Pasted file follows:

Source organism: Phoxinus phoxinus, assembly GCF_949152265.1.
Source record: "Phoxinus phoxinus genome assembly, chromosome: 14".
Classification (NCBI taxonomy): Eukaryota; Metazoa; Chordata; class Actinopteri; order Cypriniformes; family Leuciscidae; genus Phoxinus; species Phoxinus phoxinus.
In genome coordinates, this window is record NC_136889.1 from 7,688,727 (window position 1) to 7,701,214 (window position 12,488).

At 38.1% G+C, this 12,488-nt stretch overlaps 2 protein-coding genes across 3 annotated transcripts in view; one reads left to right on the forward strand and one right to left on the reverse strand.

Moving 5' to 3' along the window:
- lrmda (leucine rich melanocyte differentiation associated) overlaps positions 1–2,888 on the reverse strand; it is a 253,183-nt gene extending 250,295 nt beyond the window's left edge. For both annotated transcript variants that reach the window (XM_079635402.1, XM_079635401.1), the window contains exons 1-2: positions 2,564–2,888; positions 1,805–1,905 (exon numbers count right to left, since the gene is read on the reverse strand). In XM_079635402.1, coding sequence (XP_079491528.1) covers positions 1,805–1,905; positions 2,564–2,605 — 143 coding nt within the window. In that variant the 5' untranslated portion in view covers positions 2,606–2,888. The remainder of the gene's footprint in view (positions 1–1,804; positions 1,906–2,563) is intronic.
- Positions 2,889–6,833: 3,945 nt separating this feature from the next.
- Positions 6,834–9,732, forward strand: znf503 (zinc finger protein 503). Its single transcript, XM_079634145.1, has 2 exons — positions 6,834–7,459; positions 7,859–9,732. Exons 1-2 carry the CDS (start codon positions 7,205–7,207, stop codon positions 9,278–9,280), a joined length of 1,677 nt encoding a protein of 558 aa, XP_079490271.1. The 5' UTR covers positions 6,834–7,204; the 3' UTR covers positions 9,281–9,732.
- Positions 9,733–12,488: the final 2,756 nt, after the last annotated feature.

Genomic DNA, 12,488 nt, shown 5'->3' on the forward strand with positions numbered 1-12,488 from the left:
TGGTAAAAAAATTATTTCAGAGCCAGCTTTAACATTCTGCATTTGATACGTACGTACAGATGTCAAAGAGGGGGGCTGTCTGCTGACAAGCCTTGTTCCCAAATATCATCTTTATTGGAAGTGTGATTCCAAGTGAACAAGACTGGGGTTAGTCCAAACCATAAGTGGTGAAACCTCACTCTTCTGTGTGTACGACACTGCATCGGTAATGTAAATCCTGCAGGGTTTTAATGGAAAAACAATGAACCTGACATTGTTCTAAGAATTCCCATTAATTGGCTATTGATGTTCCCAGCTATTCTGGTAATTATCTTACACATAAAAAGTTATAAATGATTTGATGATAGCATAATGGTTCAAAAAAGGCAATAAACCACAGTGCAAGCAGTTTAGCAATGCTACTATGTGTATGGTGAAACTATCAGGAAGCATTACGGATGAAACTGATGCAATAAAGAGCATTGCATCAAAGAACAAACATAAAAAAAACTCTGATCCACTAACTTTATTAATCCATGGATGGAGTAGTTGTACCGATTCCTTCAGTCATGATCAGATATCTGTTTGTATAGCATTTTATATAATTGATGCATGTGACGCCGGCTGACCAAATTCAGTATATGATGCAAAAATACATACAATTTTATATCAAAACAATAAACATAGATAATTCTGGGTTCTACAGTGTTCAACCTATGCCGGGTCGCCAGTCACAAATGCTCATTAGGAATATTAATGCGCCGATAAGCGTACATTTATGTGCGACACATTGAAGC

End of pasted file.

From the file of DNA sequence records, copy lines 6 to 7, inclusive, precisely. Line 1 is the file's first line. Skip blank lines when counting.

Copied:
Moving 5' to 3' along the window:
- lrmda (leucine rich melanocyte differentiation associated) overlaps positions 1–2,888 on the reverse strand; it is a 253,183-nt gene extending 250,295 nt beyond the window's left edge. For both annotated transcript variants that reach the window (XM_079635402.1, XM_079635401.1), the window contains exons 1-2: positions 2,564–2,888; positions 1,805–1,905 (exon numbers count right to left, since the gene is read on the reverse strand). In XM_079635402.1, coding sequence (XP_079491528.1) covers positions 1,805–1,905; positions 2,564–2,605 — 143 coding nt within the window. In that variant the 5' untranslated portion in view covers positions 2,606–2,888. The remainder of the gene's footprint in view (positions 1–1,804; positions 1,906–2,563) is intronic.